One of my neighbours is something to behold. I didn’t catch her name the first time I heard it so we just refer to her as Cruella. In the 3 years we’ve been in our house, we haven’t had much interaction because our entrances are on different roads and our properties are separated by a wooden fence and a thick hedge. The original owners of our house warned us she was a difficult battleaxe.
Her hair is bleached blond and she bakes herself dark brown by spending hours lying topless in the sun. All summer I have had a good view of her tits from my upstairs bedroom window. She looks tough, cold and nasty. She’s the sort of woman who would leave you to the crocodiles. She might even push you in. Her family appears somewhat low class. I don’t mean to be a snob, but a fact’s a fact. In South Africa, you would call them skollie and the English would say they are chavs.
This lady, Cruella, planted bamboo against the border fence between our house and hers. Bamboo grows fast and in all directions, like weeds, and you need a flame thrower to keep it at bay. It’s out of control and we’re tired of the tangled mess. We want our neighbours to cut it back, so to prune it and take control of the growth and make the area pretty again.
I consulted the village commune for some advice on my rights and they said that sort of plant on a property’s border must be kept to 2m max. When I told them who my neighbour was, they hinted I should get the Judge of the Peace involved from the beginning. I got the impression my neighbour has a reputation in village circles. I love it that Swiss villages have an independent judge of the peace who arbitrates any disputes. I felt it wasn’t right to use him from the outset and should at least speak to the lady first.
I wrote a jaunty letter that was fine-tuned by my French teacher. If I received a sweet note like that, I would be out in the garden on receipt of it, pruning with my nail scissors if I had to. Nothing happened. When we returned from America, the bamboo had grown a further few feet and waved at us in the wind, like a giant eff-you to our polite request.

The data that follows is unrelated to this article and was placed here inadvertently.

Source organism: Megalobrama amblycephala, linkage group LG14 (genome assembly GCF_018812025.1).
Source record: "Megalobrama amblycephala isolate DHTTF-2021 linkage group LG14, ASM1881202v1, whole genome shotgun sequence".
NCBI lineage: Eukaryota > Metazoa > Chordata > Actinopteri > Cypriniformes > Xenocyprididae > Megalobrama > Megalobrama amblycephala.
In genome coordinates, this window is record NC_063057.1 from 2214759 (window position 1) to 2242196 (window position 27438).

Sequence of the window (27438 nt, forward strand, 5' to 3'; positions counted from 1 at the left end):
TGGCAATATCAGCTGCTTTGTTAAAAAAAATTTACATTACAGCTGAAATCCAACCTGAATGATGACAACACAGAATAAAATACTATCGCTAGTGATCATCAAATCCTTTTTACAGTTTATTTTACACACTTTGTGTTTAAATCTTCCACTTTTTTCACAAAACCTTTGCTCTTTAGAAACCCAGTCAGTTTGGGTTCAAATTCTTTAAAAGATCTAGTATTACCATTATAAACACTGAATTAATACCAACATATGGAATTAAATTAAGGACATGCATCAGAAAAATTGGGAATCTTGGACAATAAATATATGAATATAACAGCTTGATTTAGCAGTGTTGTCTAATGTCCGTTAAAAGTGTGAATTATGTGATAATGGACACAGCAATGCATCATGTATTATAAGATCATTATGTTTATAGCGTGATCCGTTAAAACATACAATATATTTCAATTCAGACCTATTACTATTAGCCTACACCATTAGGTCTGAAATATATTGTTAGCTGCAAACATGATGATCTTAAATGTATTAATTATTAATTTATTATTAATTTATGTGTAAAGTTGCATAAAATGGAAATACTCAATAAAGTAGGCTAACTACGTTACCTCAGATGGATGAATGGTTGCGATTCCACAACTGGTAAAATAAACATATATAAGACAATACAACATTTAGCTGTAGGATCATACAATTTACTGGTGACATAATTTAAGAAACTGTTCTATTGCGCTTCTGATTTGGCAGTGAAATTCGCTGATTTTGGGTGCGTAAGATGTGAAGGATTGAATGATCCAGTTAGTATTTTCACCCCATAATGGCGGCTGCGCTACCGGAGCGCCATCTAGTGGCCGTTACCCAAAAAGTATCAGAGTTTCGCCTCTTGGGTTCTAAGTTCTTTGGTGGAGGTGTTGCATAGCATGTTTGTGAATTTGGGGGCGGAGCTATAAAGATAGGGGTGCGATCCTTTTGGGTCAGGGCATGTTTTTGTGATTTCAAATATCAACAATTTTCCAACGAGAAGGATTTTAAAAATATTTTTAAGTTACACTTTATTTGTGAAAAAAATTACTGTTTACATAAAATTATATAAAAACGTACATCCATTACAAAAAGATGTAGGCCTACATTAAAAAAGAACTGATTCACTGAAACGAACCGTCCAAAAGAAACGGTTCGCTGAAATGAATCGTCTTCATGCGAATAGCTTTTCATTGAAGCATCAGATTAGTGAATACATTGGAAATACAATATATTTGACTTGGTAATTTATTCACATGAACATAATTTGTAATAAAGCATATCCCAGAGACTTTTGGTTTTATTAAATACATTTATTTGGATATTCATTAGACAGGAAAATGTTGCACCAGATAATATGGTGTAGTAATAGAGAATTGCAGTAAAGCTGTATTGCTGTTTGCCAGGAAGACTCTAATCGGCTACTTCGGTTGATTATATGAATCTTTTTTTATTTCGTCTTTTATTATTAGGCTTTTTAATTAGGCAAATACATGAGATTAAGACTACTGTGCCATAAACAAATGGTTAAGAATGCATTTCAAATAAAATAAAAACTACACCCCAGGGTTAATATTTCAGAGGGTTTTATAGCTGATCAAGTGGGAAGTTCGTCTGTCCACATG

I felt ill at the implications of this. I would need to speak to the lady face-to-face. I put it off for days. It became about more than the bamboo. It grew into a personal mission for me to overcome my fear and face a potentially confrontational woman on the back foot ie in French. I’ve never coped well with difficult people, even in English. That’s why I am a useless leader. I can’t think on my feet. I freeze and then afterwards I replay conversations in intricate detail and despise myself when I imagine all the clever, articulate responses I could have made but didn’t.
One afternoon, the girls and I set off. I was quivering with dread.
Now you are probably thinking I made a big deal out of nothing. I didn’t. It was as I expected. I have never in my life been spoken to with such venom over a topic as stupid as pruning some bamboo. This woman greeted me with an inflamed and savage face and launched into a monologue about why she absolutely will not, under any circumstances, cut her bamboo. She was terrifying. Even my usually rambunctious girls cowered around my legs and listened goggle-eyed. Megan was mesmerized and disturbed by her long white false fingernails, which were actually more like talons.
To cut a long story short, over the course of our 30 minute discussion, it was as if I was diffusing a bomb with kindness, gentleness and grace. This was not my choice. I wanted to dominate her and put her straight because I know I am right and in terms of the rules of the village – and Switzerland is all about rules – she is legally obliged to cut her bamboo. Sadly I was incapacitated by my shock and had no alternative but to be somewhat mute and defenceless. I listened and nodded at her rant which then led to a walk through her garden where she preached at me next to the wretched bamboo. I forgot my French and repeated breathlessly and incoherently, ‘I want to have good relations. Let’s be nice. Can you cut the bamboo like we cut our hair? I want you to give it a little haircut.’
It would be a truly disgusting human being who couldn’t melt at the sight of a nervous, flushed young mum who bumbles about in a foreign language and squeaks for you to cut your bamboo’s hair. Eventually Cruella realized I was harmless and she apologized for being so cold and distant at first. She said, ‘I’m like that with everybody.’ It is no wonder she has such a bad reputation.
She agreed, ok fine, she will trim the bamboo in the autumn. I will believe that when I see it. She even offered Megan an ice-cream. We shook hands and I waved and wished her a great afternoon. What a turnaround. ‘What the heck just happened there?’ I wondered as we walked home.
In August we went to an indoor play area in Toronto. I forgot the nappy bag at home and, Murphy’s Law, Jessica had a major blow out and I needed to clean her up and change her asap. I asked the staff where I could buy some nappies and was given directions to the nearest shop, which didn’t sound so near. Drive past three traffic lights, turn left, turn right … I must have looked baffled. The manager said, ‘Forget it. I will go for you.’
This fellow took his own car and went past three traffic lights, turned left, turned right, parked, selected my nappies and used his initiative to buy wipes as well. He stood in a queue, paid for the items with his own money (I later reimbursed him) and then drove back. He did all that just for me. He said he has a 2 year old too and he understood. I was completely and utterly blown away by his unexpected kindness to me.
Moral of the story: Some people are lovely and some people are not. Either way, a little kindness goes a long way.